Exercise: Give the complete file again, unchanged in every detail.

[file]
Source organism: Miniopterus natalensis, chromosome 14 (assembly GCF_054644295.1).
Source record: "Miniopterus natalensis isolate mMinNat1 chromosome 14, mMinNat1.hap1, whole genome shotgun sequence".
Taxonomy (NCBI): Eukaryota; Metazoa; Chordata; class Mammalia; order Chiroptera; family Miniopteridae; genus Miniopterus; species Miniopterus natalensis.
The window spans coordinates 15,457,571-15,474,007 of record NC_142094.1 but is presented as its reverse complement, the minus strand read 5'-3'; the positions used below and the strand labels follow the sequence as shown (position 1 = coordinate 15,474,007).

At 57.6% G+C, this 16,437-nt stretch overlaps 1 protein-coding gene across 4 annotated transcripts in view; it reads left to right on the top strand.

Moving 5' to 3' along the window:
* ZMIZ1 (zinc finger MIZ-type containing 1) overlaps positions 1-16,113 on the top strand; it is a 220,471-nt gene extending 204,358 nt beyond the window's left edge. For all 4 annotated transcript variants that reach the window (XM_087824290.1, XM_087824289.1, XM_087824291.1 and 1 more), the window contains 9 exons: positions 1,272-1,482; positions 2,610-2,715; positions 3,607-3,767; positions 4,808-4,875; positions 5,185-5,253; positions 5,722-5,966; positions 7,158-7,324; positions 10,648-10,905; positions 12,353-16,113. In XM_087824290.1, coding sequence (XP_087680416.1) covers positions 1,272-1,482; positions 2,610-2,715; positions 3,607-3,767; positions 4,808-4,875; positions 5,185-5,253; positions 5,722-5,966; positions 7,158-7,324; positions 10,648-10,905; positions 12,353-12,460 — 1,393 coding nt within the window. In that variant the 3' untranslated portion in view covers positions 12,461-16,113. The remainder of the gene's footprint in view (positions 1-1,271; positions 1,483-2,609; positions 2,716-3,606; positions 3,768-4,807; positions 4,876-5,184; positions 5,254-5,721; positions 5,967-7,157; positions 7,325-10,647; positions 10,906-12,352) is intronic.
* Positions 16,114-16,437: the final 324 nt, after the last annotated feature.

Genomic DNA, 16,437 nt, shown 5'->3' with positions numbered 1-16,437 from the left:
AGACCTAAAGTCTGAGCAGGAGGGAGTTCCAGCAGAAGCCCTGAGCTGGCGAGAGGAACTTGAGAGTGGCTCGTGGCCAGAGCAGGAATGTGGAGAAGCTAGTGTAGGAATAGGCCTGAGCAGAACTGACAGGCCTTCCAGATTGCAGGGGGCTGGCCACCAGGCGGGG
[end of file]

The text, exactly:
Source organism: Miniopterus natalensis, chromosome 14 (assembly GCF_054644295.1).
Source record: "Miniopterus natalensis isolate mMinNat1 chromosome 14, mMinNat1.hap1, whole genome shotgun sequence".
Taxonomy (NCBI): Eukaryota; Metazoa; Chordata; class Mammalia; order Chiroptera; family Miniopteridae; genus Miniopterus; species Miniopterus natalensis.
The window spans coordinates 15,457,571-15,474,007 of record NC_142094.1 but is presented as its reverse complement, the minus strand read 5'-3'; the positions used below and the strand labels follow the sequence as shown (position 1 = coordinate 15,474,007).

At 57.6% G+C, this 16,437-nt stretch overlaps 1 protein-coding gene across 4 annotated transcripts in view; it reads left to right on the top strand.

Moving 5' to 3' along the window:
* ZMIZ1 (zinc finger MIZ-type containing 1) overlaps positions 1-16,113 on the top strand; it is a 220,471-nt gene extending 204,358 nt beyond the window's left edge. For all 4 annotated transcript variants that reach the window (XM_087824290.1, XM_087824289.1, XM_087824291.1 and 1 more), the window contains 9 exons: positions 1,272-1,482; positions 2,610-2,715; positions 3,607-3,767; positions 4,808-4,875; positions 5,185-5,253; positions 5,722-5,966; positions 7,158-7,324; positions 10,648-10,905; positions 12,353-16,113. In XM_087824290.1, coding sequence (XP_087680416.1) covers positions 1,272-1,482; positions 2,610-2,715; positions 3,607-3,767; positions 4,808-4,875; positions 5,185-5,253; positions 5,722-5,966; positions 7,158-7,324; positions 10,648-10,905; positions 12,353-12,460 — 1,393 coding nt within the window. In that variant the 3' untranslated portion in view covers positions 12,461-16,113. The remainder of the gene's footprint in view (positions 1-1,271; positions 1,483-2,609; positions 2,716-3,606; positions 3,768-4,807; positions 4,876-5,184; positions 5,254-5,721; positions 5,967-7,157; positions 7,325-10,647; positions 10,906-12,352) is intronic.
* Positions 16,114-16,437: the final 324 nt, after the last annotated feature.

Genomic DNA, 16,437 nt, shown 5'->3' with positions numbered 1-16,437 from the left:
AGACCTAAAGTCTGAGCAGGAGGGAGTTCCAGCAGAAGCCCTGAGCTGGCGAGAGGAACTTGAGAGTGGCTCGTGGCCAGAGCAGGAATGTGGAGAAGCTAGTGTAGGAATAGGCCTGAGCAGAACTGACAGGCCTTCCAGATTGCAGGGGGCTGGCCACCAGGCGGGG